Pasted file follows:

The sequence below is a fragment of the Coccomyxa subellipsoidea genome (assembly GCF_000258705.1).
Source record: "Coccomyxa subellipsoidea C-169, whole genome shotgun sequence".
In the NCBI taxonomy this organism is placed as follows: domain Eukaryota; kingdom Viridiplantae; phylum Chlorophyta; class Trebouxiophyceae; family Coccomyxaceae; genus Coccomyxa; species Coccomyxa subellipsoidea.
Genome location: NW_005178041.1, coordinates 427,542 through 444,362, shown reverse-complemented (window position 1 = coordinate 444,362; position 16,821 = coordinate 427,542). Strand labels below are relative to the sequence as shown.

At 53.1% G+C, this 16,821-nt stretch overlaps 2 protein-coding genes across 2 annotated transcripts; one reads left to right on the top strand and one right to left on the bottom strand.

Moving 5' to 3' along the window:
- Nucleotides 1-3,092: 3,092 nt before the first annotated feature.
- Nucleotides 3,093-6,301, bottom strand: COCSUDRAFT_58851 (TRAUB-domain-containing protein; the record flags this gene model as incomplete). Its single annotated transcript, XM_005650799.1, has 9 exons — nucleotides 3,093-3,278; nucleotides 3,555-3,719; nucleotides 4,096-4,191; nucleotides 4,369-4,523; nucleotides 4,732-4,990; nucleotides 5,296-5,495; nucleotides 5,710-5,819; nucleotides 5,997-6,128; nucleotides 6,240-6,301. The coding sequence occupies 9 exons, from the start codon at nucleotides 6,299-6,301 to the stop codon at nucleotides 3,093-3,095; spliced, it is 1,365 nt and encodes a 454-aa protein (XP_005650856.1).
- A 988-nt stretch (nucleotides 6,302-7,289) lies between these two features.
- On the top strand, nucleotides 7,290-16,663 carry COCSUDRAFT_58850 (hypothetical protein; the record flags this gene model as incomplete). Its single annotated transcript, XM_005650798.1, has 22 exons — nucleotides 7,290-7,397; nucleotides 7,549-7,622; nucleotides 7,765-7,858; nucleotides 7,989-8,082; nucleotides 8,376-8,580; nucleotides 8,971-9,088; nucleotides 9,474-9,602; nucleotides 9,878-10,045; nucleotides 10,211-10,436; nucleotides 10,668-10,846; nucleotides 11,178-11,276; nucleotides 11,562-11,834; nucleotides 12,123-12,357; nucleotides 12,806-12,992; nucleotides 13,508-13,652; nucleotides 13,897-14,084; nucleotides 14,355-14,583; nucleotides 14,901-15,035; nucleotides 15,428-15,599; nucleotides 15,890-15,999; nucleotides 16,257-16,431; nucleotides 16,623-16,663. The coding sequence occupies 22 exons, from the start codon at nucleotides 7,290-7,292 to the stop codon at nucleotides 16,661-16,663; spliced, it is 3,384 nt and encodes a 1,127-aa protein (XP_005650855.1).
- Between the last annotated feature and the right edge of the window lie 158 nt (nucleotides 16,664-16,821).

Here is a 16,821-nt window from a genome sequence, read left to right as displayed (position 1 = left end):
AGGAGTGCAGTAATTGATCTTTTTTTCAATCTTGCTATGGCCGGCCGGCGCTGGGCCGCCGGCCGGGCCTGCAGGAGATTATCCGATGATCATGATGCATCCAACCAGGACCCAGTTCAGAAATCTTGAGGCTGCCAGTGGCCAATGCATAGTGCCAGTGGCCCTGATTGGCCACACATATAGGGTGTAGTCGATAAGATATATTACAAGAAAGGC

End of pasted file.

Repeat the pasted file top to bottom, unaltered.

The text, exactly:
The sequence below is a fragment of the Coccomyxa subellipsoidea genome (assembly GCF_000258705.1).
Source record: "Coccomyxa subellipsoidea C-169, whole genome shotgun sequence".
In the NCBI taxonomy this organism is placed as follows: domain Eukaryota; kingdom Viridiplantae; phylum Chlorophyta; class Trebouxiophyceae; family Coccomyxaceae; genus Coccomyxa; species Coccomyxa subellipsoidea.
Genome location: NW_005178041.1, coordinates 427,542 through 444,362, shown reverse-complemented (window position 1 = coordinate 444,362; position 16,821 = coordinate 427,542). Strand labels below are relative to the sequence as shown.

At 53.1% G+C, this 16,821-nt stretch overlaps 2 protein-coding genes across 2 annotated transcripts; one reads left to right on the top strand and one right to left on the bottom strand.

Moving 5' to 3' along the window:
- Nucleotides 1-3,092: 3,092 nt before the first annotated feature.
- Nucleotides 3,093-6,301, bottom strand: COCSUDRAFT_58851 (TRAUB-domain-containing protein; the record flags this gene model as incomplete). Its single annotated transcript, XM_005650799.1, has 9 exons — nucleotides 3,093-3,278; nucleotides 3,555-3,719; nucleotides 4,096-4,191; nucleotides 4,369-4,523; nucleotides 4,732-4,990; nucleotides 5,296-5,495; nucleotides 5,710-5,819; nucleotides 5,997-6,128; nucleotides 6,240-6,301. The coding sequence occupies 9 exons, from the start codon at nucleotides 6,299-6,301 to the stop codon at nucleotides 3,093-3,095; spliced, it is 1,365 nt and encodes a 454-aa protein (XP_005650856.1).
- A 988-nt stretch (nucleotides 6,302-7,289) lies between these two features.
- On the top strand, nucleotides 7,290-16,663 carry COCSUDRAFT_58850 (hypothetical protein; the record flags this gene model as incomplete). Its single annotated transcript, XM_005650798.1, has 22 exons — nucleotides 7,290-7,397; nucleotides 7,549-7,622; nucleotides 7,765-7,858; nucleotides 7,989-8,082; nucleotides 8,376-8,580; nucleotides 8,971-9,088; nucleotides 9,474-9,602; nucleotides 9,878-10,045; nucleotides 10,211-10,436; nucleotides 10,668-10,846; nucleotides 11,178-11,276; nucleotides 11,562-11,834; nucleotides 12,123-12,357; nucleotides 12,806-12,992; nucleotides 13,508-13,652; nucleotides 13,897-14,084; nucleotides 14,355-14,583; nucleotides 14,901-15,035; nucleotides 15,428-15,599; nucleotides 15,890-15,999; nucleotides 16,257-16,431; nucleotides 16,623-16,663. The coding sequence occupies 22 exons, from the start codon at nucleotides 7,290-7,292 to the stop codon at nucleotides 16,661-16,663; spliced, it is 3,384 nt and encodes a 1,127-aa protein (XP_005650855.1).
- Between the last annotated feature and the right edge of the window lie 158 nt (nucleotides 16,664-16,821).

Here is a 16,821-nt window from a genome sequence, read left to right as displayed (position 1 = left end):
AGGAGTGCAGTAATTGATCTTTTTTTCAATCTTGCTATGGCCGGCCGGCGCTGGGCCGCCGGCCGGGCCTGCAGGAGATTATCCGATGATCATGATGCATCCAACCAGGACCCAGTTCAGAAATCTTGAGGCTGCCAGTGGCCAATGCATAGTGCCAGTGGCCCTGATTGGCCACACATATAGGGTGTAGTCGATAAGATATATTACAAGAAAGGC